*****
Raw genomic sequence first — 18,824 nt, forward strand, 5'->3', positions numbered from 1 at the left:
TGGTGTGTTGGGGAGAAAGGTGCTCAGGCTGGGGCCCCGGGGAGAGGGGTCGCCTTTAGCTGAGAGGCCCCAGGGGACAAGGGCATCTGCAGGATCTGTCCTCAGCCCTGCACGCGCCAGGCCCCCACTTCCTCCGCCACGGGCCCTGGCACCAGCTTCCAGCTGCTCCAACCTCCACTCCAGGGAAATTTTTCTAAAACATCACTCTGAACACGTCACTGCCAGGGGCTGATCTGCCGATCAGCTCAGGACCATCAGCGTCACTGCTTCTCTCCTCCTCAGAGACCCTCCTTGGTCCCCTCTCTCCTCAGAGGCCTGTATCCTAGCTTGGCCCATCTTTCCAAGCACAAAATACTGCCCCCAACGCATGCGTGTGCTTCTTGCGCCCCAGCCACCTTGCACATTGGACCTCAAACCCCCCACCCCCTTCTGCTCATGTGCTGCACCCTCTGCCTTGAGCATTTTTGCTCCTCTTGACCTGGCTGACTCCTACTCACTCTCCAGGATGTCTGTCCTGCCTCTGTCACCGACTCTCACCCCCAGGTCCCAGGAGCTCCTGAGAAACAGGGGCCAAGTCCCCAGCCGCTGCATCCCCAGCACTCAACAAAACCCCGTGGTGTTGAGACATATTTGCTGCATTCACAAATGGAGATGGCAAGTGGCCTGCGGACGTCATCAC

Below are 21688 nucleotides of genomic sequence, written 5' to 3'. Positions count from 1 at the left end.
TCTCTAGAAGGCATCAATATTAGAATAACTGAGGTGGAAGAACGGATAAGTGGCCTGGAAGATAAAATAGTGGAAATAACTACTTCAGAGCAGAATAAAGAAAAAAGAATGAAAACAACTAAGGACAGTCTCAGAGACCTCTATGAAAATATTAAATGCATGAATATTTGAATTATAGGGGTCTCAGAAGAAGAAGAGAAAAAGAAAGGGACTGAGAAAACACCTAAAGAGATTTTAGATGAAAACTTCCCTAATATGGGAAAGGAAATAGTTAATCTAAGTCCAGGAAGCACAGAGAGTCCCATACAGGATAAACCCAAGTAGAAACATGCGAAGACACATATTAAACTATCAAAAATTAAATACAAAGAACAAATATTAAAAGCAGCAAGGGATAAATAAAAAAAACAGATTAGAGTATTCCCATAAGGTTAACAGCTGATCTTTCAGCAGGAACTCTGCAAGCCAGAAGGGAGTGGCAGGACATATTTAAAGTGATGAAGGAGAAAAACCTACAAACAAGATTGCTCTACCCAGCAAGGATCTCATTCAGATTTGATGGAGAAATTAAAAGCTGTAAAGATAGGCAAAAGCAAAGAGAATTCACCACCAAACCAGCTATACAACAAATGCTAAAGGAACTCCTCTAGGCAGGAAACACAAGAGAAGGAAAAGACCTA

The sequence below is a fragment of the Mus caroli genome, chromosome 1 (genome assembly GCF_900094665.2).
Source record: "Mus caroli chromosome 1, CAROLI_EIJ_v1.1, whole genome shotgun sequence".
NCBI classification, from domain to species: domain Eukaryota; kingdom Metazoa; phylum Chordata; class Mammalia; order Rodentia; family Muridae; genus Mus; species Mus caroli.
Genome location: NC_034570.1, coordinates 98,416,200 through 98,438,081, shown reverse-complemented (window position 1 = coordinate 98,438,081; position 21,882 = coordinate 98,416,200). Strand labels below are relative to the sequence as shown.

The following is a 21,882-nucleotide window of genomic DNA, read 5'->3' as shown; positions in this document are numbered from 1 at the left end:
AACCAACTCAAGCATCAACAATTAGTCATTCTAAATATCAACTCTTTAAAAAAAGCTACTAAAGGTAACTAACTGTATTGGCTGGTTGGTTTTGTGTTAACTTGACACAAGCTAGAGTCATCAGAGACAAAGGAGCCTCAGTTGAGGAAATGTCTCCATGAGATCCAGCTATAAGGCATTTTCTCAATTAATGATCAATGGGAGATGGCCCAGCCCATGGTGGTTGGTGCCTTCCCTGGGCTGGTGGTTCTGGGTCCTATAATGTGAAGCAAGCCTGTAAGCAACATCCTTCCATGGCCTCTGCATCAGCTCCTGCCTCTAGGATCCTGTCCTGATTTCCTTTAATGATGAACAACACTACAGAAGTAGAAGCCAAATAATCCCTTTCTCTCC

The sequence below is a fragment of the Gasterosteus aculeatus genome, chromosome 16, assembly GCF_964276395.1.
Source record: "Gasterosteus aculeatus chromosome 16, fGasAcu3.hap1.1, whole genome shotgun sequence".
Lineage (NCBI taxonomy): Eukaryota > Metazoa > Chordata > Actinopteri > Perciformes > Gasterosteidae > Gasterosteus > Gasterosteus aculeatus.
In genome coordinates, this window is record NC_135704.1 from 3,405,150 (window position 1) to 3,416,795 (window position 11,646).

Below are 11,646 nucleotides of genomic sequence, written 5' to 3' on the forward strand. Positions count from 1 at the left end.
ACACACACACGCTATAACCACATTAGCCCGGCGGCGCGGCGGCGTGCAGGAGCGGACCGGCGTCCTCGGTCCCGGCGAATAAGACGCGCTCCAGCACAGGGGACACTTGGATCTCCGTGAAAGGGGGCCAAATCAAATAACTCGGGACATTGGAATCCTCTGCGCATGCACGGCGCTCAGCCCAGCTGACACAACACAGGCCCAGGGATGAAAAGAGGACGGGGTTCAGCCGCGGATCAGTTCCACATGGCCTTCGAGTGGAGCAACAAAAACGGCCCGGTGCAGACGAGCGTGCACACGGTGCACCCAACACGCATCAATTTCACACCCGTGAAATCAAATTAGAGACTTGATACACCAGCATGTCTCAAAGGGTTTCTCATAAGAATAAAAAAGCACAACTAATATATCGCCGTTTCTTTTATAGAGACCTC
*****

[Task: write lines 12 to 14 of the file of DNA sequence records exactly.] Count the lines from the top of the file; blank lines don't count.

Source record: "Gasterosteus aculeatus chromosome 16, fGasAcu3.hap1.1, whole genome shotgun sequence".
Lineage (NCBI taxonomy): Eukaryota > Metazoa > Chordata > Actinopteri > Perciformes > Gasterosteidae > Gasterosteus > Gasterosteus aculeatus.
In genome coordinates, this window is record NC_135704.1 from 3,405,150 (window position 1) to 3,416,795 (window position 11,646).